Since Wisconsin’s Democratic primary between former Secretary of State Hillary Clinton and Senator Bernie Sanders, I have 1) published a mid-term scorecard for polling firms and forecasters with multiple published state polls or forecasts, 2) argued accordingly for Why the Polling in New York for Clinton Versus Sanders Is Mostly Garbage, and 3) put up a county by county chart into which I have been collecting various data (this includes a projection or call for each county in New York). It’s now time to make my overall projection: Bernie Sanders to scratch out a 0.2% victory in the popular vote; Clinton to win the delegate count 126-121.
This projection, if accurate, would keep Sanders on Another Path to Victory in terms of the pledged delegate race as I see it. The polls close tonight at 9pm eastern. By about 10pm, we should know whether I have stumbled upon a way to more accurately forecast Democratic primaries or whether I’ve been doing math to make myself feel better as a Sandernista.
The chart to the left here is my projection for each Congressional District, as this is how delegates are actually awarded in Democratic primaries and caucuses. You can keep track, if you like, CD by CD with the help of the Green Papers tonight once the results start pouring in.
In the chart, I’ve put a question mark next in the far left column for CD’s I think could give another delegate (or more at the overall level represented in PLEO and At-large categories) to Clinton and one or more question marks in the far right column for CD’s where I think Sanders could do better than the projection here.
At the bottom of the chart, I’ve totaled the question marks and assumed worst and best case scenario for each candidate according to my models. Plus 10.1% is my maximum range for Clinton, in which case she would win the delegate count by perhaps as many as 35. Absent a turnout landslide significantly bigger than for Obama versus Clinton in 2008 (which was the record for New York by a substantial margin), Bernie Sanders’ maximum according to my modeling is a 5% victory. He might, however, only win the pledged delegate count by less than 10 in that scenario.
At the bottom of this article, I’ve included a map showing the congressional districts in New York. I’ve cribbed the map from Subir at Daily Kos. Reading the details of his projected 5% win for Clinton suggests he may have gathered a bit or two from me as well. Here’s hoping we are somewhat accurate between the two of us.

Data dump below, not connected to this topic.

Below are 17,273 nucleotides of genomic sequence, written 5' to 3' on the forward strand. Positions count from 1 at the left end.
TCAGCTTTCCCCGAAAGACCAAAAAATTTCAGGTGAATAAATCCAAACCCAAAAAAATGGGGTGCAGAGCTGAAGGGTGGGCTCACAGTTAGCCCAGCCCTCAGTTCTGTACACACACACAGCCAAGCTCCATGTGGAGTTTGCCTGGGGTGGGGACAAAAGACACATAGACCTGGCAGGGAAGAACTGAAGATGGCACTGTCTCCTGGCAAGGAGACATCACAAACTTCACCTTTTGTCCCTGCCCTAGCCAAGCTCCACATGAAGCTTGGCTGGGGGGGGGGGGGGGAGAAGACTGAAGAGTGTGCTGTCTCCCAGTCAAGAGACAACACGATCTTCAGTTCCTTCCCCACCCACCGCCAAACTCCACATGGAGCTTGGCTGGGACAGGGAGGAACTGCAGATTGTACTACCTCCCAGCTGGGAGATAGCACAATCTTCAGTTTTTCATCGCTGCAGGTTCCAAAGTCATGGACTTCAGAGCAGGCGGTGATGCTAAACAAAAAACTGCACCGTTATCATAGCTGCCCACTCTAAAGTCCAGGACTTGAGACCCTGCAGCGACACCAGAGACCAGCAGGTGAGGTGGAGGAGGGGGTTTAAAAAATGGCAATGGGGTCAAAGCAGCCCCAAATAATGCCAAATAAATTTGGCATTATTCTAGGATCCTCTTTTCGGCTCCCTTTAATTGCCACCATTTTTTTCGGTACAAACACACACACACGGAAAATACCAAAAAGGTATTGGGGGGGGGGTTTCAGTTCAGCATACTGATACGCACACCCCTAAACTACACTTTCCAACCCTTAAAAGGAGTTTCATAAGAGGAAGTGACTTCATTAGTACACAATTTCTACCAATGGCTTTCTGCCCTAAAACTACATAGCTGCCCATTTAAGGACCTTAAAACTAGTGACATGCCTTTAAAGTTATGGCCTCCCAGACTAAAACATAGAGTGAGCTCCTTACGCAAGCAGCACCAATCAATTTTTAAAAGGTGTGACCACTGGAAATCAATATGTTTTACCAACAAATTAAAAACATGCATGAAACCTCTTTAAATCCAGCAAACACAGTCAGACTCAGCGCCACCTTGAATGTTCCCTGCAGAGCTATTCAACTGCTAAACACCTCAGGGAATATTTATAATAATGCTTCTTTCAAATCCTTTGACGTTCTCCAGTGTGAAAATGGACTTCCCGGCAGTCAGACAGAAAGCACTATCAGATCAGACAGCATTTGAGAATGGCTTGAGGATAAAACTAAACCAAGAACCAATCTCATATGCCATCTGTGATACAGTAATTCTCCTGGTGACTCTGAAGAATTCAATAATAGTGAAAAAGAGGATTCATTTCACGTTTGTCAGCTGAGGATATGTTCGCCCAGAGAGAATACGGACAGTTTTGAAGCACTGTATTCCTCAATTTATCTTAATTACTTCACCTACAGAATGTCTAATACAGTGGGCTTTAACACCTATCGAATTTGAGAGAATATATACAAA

In Wisconsin, exit polls released at 5 pm eastern showed several things. Most importantly for my projections, it put the 18-29-year-old vote at 16% of the overall share. Lines were long at Universities, though, and by the final count, 18-29-year-olds made up 19% of the exit polling data. I will be looking to see the 18-29 year old vote in the 13-17% range in first exit polling if my projection is to be anything like on target. Initial exit polling, I also expect, could be a bit skewed by the fact that polls Upstate (as always for primaries in New York) do not open until noon. As this is Sanders’ strongest region by my accounting, some of the other questions released like “Should the next President continue Obama’s policies?” may look worse for Sanders than they will in the the final exit poll numbers.
Given my argument that the polling has been just miserable in predicting the likely Democratic electorate in New York, here is my projection for what relevant demographics will look like if my forecast is reasonably accurate.
And that’s about all folks.
If I’ve made a fool of myself with all of this (see my projections for Arizona, South Carolina, and, to a lesser extent, four out of five March 15th contests), I’ll have a final post acknowledging the fact and turn my attention elsewhere. If I’m right (as in Oklahoma, Massachusetts, Michigan, Wisconsin, North Carolina, and the state of Washington), I think I will have earned significant boasting rights, but will do my Mennonite best to hold such instincts in check.